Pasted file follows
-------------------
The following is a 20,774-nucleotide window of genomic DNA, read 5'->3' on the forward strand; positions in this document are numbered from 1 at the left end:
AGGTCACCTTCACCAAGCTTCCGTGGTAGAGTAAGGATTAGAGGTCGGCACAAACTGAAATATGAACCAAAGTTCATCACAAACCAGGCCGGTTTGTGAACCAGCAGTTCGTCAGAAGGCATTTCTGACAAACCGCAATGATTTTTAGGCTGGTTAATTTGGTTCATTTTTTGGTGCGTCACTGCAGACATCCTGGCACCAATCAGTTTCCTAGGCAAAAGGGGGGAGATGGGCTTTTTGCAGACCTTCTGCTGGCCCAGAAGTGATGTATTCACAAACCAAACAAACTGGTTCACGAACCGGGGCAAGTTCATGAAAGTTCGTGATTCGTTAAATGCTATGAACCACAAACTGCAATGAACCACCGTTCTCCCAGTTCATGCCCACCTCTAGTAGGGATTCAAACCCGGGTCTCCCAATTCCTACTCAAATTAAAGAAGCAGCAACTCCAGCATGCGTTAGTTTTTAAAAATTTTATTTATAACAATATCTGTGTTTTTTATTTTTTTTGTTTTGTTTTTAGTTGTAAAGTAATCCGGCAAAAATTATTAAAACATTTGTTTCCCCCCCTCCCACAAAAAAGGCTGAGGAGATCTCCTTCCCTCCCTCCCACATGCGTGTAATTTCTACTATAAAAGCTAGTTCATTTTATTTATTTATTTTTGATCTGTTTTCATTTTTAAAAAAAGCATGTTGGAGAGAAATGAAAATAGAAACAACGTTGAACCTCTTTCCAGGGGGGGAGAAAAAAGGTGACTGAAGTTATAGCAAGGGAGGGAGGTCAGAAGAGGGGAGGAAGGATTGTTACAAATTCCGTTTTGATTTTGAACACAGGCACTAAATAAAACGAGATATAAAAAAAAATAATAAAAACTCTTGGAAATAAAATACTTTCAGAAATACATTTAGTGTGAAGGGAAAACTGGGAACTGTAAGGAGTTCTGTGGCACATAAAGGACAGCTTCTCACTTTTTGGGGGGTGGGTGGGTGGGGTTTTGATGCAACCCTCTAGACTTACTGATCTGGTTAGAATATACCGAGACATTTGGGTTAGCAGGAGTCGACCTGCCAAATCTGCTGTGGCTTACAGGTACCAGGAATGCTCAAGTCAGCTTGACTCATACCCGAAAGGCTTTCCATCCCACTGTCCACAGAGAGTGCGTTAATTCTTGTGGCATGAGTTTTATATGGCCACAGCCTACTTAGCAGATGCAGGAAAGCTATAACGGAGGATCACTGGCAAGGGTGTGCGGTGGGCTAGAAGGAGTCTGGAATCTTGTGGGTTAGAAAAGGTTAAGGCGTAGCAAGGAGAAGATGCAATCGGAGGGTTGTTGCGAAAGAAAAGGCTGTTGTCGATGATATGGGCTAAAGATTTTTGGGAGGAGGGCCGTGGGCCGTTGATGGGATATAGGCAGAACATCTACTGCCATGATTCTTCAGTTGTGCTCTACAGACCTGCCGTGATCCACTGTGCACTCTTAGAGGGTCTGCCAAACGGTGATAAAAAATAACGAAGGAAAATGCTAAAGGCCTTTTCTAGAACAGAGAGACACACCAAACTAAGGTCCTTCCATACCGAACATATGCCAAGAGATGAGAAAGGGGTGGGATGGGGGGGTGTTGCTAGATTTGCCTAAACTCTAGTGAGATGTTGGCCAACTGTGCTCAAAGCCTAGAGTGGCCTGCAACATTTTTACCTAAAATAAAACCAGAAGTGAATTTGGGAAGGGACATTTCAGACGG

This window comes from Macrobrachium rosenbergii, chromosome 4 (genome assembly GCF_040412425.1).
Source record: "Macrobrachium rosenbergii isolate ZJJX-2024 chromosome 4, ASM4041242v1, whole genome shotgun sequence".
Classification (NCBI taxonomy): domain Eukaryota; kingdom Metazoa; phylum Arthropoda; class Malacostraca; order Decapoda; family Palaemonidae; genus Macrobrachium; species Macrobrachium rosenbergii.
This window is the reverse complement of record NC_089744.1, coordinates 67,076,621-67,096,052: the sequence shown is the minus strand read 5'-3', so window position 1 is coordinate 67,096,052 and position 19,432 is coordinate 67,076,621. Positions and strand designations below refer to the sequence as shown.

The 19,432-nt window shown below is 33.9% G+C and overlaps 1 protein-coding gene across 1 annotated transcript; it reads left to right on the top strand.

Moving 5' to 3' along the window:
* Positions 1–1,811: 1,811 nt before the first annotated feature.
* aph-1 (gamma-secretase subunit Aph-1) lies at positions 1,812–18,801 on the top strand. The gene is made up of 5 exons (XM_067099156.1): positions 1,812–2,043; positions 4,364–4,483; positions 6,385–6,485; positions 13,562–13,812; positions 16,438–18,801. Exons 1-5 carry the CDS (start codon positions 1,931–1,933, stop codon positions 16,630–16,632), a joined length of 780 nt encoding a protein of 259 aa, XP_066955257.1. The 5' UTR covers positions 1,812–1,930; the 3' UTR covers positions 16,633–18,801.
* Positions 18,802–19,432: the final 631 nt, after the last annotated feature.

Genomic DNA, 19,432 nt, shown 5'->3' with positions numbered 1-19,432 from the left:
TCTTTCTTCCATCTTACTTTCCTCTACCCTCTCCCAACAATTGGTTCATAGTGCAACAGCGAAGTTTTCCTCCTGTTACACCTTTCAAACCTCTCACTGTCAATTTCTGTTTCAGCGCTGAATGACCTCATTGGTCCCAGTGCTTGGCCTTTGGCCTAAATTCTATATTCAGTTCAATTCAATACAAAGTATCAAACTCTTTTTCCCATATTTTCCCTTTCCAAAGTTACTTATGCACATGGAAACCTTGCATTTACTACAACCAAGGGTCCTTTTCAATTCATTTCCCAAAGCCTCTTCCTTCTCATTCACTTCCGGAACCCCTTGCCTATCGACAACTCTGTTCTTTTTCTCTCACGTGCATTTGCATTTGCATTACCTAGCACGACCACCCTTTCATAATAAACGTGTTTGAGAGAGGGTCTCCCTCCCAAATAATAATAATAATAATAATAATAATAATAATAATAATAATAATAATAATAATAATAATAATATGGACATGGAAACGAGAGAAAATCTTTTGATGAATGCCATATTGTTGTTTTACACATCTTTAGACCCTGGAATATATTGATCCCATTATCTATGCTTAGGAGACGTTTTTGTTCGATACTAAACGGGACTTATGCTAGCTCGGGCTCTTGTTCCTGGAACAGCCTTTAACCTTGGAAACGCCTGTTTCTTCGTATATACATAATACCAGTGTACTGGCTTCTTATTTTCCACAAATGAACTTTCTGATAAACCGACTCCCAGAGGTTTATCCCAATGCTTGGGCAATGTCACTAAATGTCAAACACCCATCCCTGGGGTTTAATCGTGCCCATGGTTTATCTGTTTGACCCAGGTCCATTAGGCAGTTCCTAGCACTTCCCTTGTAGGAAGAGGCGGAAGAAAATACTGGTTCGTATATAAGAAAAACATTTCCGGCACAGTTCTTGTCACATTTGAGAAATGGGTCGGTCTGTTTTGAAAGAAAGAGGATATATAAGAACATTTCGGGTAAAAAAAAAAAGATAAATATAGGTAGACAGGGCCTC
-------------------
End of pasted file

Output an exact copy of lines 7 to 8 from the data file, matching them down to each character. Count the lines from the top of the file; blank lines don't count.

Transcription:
The 19,432-nt window shown below is 33.9% G+C and overlaps 1 protein-coding gene across 1 annotated transcript; it reads left to right on the top strand.

Moving 5' to 3' along the window: